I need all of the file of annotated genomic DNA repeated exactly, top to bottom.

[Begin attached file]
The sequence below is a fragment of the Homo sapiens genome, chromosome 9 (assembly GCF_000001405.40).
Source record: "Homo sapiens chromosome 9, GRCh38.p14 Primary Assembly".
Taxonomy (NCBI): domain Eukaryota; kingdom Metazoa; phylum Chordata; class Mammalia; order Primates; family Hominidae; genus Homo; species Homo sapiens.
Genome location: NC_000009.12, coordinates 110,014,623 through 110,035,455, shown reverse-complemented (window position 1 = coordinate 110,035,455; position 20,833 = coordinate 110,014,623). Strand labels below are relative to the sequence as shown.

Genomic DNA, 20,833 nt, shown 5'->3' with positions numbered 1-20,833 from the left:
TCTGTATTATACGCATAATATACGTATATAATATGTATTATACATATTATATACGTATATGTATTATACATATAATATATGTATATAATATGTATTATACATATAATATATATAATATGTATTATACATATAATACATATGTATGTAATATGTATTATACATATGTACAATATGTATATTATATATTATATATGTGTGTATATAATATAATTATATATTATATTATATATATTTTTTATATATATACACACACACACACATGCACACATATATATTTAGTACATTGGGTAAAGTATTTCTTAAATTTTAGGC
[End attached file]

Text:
The sequence below is a fragment of the Homo sapiens genome, chromosome 9 (assembly GCF_000001405.40).
Source record: "Homo sapiens chromosome 9, GRCh38.p14 Primary Assembly".
Taxonomy (NCBI): domain Eukaryota; kingdom Metazoa; phylum Chordata; class Mammalia; order Primates; family Hominidae; genus Homo; species Homo sapiens.
Genome location: NC_000009.12, coordinates 110,014,623 through 110,035,455, shown reverse-complemented (window position 1 = coordinate 110,035,455; position 20,833 = coordinate 110,014,623). Strand labels below are relative to the sequence as shown.

Genomic DNA, 20,833 nt, shown 5'->3' with positions numbered 1-20,833 from the left:
TCTGTATTATACGCATAATATACGTATATAATATGTATTATACATATTATATACGTATATGTATTATACATATAATATATGTATATAATATGTATTATACATATAATATATATAATATGTATTATACATATAATACATATGTATGTAATATGTATTATACATATGTACAATATGTATATTATATATTATATATGTGTGTATATAATATAATTATATATTATATTATATATATTTTTTATATATATACACACACACACACATGCACACATATATATTTAGTACATTGGGTAAAGTATTTCTTAAATTTTAGGC